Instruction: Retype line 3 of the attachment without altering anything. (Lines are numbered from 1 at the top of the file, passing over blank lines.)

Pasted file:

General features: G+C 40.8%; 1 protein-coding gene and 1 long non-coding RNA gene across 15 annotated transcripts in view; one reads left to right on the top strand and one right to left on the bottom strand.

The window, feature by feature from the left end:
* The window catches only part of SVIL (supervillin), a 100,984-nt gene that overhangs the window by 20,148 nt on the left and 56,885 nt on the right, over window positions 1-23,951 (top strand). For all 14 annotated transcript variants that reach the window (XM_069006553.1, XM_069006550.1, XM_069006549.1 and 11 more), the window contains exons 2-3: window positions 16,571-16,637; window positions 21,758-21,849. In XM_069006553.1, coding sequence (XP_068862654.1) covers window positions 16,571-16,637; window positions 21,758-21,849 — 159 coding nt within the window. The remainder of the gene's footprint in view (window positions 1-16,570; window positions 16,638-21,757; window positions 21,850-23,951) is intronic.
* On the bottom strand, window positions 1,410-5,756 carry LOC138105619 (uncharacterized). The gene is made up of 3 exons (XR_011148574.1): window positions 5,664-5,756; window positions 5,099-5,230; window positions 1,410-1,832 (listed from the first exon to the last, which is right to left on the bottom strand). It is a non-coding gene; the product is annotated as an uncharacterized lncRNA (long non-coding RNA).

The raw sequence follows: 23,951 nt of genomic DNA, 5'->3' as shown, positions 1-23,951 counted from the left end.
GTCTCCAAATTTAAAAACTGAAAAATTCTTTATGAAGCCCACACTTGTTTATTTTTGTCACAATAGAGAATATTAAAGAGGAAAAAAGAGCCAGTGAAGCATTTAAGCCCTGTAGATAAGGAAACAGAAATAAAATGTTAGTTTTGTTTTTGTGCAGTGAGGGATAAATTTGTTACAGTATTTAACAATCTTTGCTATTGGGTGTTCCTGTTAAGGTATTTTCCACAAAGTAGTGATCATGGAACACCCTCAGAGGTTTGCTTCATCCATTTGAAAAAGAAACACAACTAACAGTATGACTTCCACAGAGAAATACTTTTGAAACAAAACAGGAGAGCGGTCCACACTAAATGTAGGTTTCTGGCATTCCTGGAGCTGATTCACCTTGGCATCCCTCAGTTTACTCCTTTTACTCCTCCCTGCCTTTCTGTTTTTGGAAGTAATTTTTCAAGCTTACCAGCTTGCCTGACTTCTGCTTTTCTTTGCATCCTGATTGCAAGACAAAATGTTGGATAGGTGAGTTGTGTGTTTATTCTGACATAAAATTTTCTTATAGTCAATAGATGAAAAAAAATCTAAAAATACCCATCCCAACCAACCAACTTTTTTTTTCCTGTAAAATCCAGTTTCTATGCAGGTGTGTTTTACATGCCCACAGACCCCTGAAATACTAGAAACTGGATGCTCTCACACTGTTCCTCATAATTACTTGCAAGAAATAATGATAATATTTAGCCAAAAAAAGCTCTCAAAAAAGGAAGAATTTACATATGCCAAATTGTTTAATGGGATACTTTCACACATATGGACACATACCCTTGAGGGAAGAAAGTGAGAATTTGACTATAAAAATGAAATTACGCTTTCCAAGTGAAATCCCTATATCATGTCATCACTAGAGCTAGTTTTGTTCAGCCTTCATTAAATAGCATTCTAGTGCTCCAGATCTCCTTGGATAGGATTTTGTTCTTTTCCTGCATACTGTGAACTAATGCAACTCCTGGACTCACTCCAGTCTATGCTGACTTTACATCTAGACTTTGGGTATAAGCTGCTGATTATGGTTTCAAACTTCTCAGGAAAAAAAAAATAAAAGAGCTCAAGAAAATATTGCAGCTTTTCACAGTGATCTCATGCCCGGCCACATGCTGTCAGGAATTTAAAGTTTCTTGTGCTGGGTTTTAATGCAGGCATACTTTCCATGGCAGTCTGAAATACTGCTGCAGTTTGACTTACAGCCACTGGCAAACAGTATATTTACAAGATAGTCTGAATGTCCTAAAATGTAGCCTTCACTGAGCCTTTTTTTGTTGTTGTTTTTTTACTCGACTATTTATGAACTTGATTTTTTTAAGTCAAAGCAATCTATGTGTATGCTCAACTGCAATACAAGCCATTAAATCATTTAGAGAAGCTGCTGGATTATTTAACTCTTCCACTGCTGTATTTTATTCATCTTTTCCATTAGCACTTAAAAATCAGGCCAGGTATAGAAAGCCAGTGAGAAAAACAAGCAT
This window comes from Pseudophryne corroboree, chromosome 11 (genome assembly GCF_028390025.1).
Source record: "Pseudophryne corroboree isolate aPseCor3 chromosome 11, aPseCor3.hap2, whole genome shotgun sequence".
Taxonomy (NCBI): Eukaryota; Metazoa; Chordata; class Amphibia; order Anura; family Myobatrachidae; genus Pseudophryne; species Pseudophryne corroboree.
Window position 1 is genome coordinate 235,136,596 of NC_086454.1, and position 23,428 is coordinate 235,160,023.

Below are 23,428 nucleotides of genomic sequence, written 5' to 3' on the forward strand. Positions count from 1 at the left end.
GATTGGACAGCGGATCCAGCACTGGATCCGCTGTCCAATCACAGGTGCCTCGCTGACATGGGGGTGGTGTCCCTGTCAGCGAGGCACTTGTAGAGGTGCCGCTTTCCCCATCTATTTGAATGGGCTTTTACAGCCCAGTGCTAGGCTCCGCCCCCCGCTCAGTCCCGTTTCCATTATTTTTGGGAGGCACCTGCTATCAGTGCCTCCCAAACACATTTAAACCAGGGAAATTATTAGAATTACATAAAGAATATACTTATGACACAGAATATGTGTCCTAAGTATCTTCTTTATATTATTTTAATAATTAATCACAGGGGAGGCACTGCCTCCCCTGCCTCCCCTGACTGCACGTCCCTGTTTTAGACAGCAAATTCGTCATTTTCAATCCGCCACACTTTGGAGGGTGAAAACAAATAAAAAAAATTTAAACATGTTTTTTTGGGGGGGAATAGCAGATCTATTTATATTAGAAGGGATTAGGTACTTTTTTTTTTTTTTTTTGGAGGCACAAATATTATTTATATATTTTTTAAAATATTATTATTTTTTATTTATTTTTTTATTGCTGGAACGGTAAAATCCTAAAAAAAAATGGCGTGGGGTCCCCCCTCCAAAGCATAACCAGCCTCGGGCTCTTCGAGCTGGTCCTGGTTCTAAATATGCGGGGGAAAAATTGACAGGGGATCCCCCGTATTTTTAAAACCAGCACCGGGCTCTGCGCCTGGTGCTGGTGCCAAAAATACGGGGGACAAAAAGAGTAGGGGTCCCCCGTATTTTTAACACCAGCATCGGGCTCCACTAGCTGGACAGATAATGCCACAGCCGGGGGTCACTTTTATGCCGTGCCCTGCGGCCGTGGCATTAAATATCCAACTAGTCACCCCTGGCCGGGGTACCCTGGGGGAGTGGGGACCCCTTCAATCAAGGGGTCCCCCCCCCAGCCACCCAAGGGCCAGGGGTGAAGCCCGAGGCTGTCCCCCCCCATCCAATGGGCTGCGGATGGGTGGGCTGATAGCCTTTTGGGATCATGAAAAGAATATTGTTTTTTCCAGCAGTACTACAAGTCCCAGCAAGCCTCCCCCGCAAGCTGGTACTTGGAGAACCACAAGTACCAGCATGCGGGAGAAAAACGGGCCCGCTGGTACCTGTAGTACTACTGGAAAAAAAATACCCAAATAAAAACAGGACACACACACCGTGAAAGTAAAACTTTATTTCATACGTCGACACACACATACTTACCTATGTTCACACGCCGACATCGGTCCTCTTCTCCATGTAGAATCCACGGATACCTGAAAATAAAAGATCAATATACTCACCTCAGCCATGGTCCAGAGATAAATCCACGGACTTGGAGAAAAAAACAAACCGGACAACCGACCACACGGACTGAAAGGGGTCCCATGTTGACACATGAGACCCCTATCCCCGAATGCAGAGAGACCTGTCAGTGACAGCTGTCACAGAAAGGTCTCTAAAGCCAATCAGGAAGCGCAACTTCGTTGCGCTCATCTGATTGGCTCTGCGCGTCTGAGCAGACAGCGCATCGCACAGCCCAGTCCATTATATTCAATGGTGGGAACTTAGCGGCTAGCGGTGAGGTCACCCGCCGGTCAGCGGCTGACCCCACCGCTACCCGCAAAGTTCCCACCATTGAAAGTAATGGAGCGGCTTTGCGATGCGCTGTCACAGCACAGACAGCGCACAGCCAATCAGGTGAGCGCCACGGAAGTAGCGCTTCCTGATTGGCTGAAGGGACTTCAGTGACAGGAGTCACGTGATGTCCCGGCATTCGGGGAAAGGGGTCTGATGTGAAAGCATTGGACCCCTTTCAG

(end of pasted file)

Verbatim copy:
* The window catches only part of SVIL (supervillin), a 100,984-nt gene that overhangs the window by 20,148 nt on the left and 56,885 nt on the right, over window positions 1-23,951 (top strand). For all 14 annotated transcript variants that reach the window (XM_069006553.1, XM_069006550.1, XM_069006549.1 and 11 more), the window contains exons 2-3: window positions 16,571-16,637; window positions 21,758-21,849. In XM_069006553.1, coding sequence (XP_068862654.1) covers window positions 16,571-16,637; window positions 21,758-21,849 — 159 coding nt within the window. The remainder of the gene's footprint in view (window positions 1-16,570; window positions 16,638-21,757; window positions 21,850-23,951) is intronic.